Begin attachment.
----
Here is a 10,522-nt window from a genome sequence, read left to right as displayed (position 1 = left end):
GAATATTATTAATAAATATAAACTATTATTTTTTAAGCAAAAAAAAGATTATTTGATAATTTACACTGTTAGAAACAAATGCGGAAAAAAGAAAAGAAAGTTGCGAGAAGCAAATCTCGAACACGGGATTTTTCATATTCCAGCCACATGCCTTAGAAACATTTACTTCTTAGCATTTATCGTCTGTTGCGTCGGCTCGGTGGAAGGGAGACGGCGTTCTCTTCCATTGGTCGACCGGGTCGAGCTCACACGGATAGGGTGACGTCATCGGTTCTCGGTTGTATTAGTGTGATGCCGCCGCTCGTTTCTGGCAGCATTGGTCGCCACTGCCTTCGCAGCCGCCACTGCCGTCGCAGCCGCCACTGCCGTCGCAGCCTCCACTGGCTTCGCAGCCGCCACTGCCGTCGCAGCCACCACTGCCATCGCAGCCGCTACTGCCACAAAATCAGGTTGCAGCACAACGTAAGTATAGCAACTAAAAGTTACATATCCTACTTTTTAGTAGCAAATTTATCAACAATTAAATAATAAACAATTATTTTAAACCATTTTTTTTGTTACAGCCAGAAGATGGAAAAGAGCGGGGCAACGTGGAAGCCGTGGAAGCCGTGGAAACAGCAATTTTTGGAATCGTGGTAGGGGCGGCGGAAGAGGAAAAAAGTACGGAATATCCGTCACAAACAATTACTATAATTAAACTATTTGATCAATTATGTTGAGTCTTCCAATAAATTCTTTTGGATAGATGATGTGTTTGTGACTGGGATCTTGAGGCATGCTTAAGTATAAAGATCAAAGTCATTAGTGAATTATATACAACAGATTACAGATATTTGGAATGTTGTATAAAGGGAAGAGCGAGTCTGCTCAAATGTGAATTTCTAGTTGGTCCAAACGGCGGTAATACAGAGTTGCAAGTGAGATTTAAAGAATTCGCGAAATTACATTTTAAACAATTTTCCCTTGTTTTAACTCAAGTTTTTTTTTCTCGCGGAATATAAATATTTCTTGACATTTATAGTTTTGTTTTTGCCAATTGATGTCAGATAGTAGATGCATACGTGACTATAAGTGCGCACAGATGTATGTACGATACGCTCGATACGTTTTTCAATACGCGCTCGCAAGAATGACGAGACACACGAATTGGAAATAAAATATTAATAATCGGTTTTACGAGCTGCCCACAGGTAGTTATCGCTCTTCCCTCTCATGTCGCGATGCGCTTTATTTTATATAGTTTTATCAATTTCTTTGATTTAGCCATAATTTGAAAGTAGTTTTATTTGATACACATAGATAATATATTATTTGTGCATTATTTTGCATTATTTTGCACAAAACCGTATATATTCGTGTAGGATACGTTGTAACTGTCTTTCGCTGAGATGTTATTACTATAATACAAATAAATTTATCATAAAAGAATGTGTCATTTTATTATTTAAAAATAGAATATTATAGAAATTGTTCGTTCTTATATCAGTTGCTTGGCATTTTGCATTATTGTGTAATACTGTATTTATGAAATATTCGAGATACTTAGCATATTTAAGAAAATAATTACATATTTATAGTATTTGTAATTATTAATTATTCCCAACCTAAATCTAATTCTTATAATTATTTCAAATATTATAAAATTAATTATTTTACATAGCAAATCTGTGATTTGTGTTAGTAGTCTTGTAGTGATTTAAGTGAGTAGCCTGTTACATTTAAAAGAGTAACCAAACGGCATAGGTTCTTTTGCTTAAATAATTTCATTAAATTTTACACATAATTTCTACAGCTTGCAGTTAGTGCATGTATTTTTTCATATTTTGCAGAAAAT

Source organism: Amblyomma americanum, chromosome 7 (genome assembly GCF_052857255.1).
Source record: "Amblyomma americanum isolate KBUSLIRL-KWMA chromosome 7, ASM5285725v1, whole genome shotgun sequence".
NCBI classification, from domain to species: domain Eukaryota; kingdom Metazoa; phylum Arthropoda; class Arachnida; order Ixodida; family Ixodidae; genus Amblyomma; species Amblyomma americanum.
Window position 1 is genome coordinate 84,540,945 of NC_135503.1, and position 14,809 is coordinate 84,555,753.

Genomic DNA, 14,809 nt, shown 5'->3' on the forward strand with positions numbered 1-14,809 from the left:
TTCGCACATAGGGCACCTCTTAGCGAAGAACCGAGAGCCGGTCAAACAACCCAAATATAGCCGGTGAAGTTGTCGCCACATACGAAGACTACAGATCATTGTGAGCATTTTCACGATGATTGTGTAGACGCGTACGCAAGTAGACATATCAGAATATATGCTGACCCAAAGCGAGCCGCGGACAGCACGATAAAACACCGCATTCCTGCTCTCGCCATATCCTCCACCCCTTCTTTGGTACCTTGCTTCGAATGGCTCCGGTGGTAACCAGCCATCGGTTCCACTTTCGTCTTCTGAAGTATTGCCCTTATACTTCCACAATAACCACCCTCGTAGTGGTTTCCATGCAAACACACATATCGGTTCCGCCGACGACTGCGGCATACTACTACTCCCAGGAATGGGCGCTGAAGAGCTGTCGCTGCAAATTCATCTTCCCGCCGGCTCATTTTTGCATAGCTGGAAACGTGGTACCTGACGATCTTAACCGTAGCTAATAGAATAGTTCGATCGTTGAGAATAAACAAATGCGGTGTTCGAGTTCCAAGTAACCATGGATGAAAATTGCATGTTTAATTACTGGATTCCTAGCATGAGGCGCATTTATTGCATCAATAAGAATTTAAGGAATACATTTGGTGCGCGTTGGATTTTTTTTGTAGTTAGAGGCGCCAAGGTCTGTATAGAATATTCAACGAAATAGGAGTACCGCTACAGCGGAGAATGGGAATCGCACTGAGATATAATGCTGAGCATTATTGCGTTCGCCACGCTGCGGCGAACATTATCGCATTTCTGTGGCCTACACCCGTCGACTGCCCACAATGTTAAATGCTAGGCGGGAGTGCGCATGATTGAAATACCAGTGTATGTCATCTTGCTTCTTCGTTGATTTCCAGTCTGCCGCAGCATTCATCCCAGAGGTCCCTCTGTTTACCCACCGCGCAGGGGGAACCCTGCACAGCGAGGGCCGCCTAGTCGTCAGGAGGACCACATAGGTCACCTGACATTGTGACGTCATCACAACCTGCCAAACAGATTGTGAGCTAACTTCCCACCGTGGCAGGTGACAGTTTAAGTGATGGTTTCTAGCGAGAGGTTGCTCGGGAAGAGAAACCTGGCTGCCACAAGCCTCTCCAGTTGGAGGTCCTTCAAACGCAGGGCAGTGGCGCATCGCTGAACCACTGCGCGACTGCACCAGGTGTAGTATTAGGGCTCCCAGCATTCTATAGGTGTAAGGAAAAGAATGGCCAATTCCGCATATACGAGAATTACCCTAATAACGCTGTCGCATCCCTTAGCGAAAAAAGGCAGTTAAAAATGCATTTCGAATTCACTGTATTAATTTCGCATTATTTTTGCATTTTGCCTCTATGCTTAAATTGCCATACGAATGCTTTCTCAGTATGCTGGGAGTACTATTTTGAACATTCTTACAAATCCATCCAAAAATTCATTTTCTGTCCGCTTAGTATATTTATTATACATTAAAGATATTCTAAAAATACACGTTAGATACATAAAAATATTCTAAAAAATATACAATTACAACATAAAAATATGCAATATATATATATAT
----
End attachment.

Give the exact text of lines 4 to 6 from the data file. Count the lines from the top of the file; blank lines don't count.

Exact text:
Source record: "Amblyomma americanum isolate KBUSLIRL-KWMA chromosome 7, ASM5285725v1, whole genome shotgun sequence".
NCBI classification, from domain to species: domain Eukaryota; kingdom Metazoa; phylum Arthropoda; class Arachnida; order Ixodida; family Ixodidae; genus Amblyomma; species Amblyomma americanum.
Window position 1 is genome coordinate 84,540,945 of NC_135503.1, and position 14,809 is coordinate 84,555,753.